Weightless is a collection of percussion and synthesized music for modern and contemporary dance class. The fifteen tracks on this CD range from 4:23 to 5:14 in length and 55-190 beats per minute. The first half of the disc’s tracks are all in 4/4 time. The mysterious and driving “Nautilus;” cool, weighty “Daydreamer;” and peppy “Sweet and Sour are a few of my favorites. The second half of the CD throws out some surprises: the chaotic “Underworld” in 7/8 time and “Breathe” in 5/4. Weightless blends the sounds and rhythms from a variety of world music styles from Latin to African to Eastern, all wrapped up in one sleek, dynamic package.
Weightless, Music for Contemporary Dance, Sam Bell and Dan Brown
Today we have a different type of student spotlight–a dancer who has crossed over into another area of dance…meet Lucy Panou…
1. Can you tell readers how you became involved with dance?
I started dancing quite a bit later in comparison to the rest of my peers, at the age of 12. My interest began in school PE classes when dance was being introduced as an alternative method of fitness and I took to it straight away. I was confident with it, had dexterity and co-ordination, it came naturally so to speak. I then joined an after school dance club and the rest is history. From there I joined a contemporary youth dance company led by one of the founders of UK dance company Phoenix Dance Theatre, Donald Edwards, and worked my way up to vocational training at Middlesex University.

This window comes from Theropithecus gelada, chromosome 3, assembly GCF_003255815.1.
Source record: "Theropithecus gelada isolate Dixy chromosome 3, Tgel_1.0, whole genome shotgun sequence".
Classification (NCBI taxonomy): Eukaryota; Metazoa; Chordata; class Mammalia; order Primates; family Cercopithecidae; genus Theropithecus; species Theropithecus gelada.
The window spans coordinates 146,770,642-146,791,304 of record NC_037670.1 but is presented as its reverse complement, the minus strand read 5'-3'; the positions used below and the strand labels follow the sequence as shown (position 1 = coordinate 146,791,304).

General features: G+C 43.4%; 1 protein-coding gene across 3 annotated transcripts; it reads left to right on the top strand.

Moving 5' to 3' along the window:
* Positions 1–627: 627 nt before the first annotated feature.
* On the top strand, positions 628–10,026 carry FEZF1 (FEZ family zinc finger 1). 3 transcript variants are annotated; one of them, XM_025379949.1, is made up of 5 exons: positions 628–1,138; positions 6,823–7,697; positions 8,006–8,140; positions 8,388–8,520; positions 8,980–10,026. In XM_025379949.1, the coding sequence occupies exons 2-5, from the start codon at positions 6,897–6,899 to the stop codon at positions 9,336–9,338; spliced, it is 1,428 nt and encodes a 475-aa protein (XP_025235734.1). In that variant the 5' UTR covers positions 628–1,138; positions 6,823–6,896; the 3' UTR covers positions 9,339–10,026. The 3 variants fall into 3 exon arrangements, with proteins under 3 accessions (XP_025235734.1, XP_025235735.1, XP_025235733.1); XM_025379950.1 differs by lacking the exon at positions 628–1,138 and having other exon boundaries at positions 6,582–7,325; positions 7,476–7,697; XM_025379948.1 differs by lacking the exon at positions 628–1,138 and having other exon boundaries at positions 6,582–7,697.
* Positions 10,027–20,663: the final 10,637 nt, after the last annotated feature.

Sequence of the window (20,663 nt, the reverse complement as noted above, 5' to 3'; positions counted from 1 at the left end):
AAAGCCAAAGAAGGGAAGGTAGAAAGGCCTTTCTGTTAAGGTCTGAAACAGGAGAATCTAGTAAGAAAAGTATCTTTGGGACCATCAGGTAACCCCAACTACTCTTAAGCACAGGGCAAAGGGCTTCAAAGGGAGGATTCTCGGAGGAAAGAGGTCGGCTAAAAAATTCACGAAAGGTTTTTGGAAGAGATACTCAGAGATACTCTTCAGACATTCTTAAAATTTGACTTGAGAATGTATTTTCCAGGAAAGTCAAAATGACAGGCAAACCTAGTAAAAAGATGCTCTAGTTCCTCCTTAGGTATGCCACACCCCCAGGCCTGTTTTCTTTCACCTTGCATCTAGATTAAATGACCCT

2. What do you find you like best about dance class?
Dance and the act of dancing itself allow me to express myself. I find that whatever the emotive background of a specific movement, phrase or piece, I am still able to find my own personal and emotional connection. Finding this connection became very prominent whilst training for 3 years. I was able to relate to what I was doing on a much more complex level and had justification for each and every detail.
However, having shifted my focus from physically dancing to the academic side of Dance Science at Trinity Laban, my interests in dance have taken an 180 degree turn and have progressed to another area of the art form. Academic study at Trinity Laban has allowed me to truly discover what I am passionate about. I enjoy having access to the knowledge and the means to pushing physical boundaries in dancers. I truly believe that dancers should be classed as athletes as well as artists. An area of particular interest to me is how periodization and varying training protocols can improve the performance and physicality of professional dancers.